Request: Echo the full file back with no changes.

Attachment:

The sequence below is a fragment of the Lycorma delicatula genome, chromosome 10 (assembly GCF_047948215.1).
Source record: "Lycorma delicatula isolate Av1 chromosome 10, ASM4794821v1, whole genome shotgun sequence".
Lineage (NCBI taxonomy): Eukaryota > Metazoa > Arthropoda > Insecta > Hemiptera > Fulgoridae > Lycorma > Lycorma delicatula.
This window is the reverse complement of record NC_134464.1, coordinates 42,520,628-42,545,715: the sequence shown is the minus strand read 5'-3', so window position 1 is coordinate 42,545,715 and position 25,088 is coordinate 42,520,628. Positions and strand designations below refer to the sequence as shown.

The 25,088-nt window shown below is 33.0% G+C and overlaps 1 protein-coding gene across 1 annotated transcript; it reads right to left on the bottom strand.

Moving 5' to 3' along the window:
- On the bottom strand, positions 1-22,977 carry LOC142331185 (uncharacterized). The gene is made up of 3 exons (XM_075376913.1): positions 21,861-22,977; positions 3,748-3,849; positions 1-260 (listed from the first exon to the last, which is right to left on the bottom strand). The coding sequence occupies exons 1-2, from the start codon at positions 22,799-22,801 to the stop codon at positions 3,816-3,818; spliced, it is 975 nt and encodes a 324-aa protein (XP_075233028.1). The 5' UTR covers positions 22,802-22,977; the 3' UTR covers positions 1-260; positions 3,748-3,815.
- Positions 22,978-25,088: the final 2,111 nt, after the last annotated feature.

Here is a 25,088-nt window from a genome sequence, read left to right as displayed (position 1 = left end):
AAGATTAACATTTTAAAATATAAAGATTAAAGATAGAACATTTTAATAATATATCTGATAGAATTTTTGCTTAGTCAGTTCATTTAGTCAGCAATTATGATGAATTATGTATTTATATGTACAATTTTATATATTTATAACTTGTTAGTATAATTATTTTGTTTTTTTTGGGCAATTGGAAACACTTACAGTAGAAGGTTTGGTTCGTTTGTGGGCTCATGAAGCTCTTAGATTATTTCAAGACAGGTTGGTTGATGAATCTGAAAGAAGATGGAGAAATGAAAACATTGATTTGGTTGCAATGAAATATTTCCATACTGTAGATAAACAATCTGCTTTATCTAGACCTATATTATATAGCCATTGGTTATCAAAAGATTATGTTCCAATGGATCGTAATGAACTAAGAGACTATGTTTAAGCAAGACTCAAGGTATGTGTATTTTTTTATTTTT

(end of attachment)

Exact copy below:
The sequence below is a fragment of the Lycorma delicatula genome, chromosome 10 (assembly GCF_047948215.1).
Source record: "Lycorma delicatula isolate Av1 chromosome 10, ASM4794821v1, whole genome shotgun sequence".
Lineage (NCBI taxonomy): Eukaryota > Metazoa > Arthropoda > Insecta > Hemiptera > Fulgoridae > Lycorma > Lycorma delicatula.
This window is the reverse complement of record NC_134464.1, coordinates 42,520,628-42,545,715: the sequence shown is the minus strand read 5'-3', so window position 1 is coordinate 42,545,715 and position 25,088 is coordinate 42,520,628. Positions and strand designations below refer to the sequence as shown.

The 25,088-nt window shown below is 33.0% G+C and overlaps 1 protein-coding gene across 1 annotated transcript; it reads right to left on the bottom strand.

Moving 5' to 3' along the window:
- On the bottom strand, positions 1-22,977 carry LOC142331185 (uncharacterized). The gene is made up of 3 exons (XM_075376913.1): positions 21,861-22,977; positions 3,748-3,849; positions 1-260 (listed from the first exon to the last, which is right to left on the bottom strand). The coding sequence occupies exons 1-2, from the start codon at positions 22,799-22,801 to the stop codon at positions 3,816-3,818; spliced, it is 975 nt and encodes a 324-aa protein (XP_075233028.1). The 5' UTR covers positions 22,802-22,977; the 3' UTR covers positions 1-260; positions 3,748-3,815.
- Positions 22,978-25,088: the final 2,111 nt, after the last annotated feature.

Here is a 25,088-nt window from a genome sequence, read left to right as displayed (position 1 = left end):
AAGATTAACATTTTAAAATATAAAGATTAAAGATAGAACATTTTAATAATATATCTGATAGAATTTTTGCTTAGTCAGTTCATTTAGTCAGCAATTATGATGAATTATGTATTTATATGTACAATTTTATATATTTATAACTTGTTAGTATAATTATTTTGTTTTTTTTGGGCAATTGGAAACACTTACAGTAGAAGGTTTGGTTCGTTTGTGGGCTCATGAAGCTCTTAGATTATTTCAAGACAGGTTGGTTGATGAATCTGAAAGAAGATGGAGAAATGAAAACATTGATTTGGTTGCAATGAAATATTTCCATACTGTAGATAAACAATCTGCTTTATCTAGACCTATATTATATAGCCATTGGTTATCAAAAGATTATGTTCCAATGGATCGTAATGAACTAAGAGACTATGTTTAAGCAAGACTCAAGGTATGTGTATTTTTTTATTTTT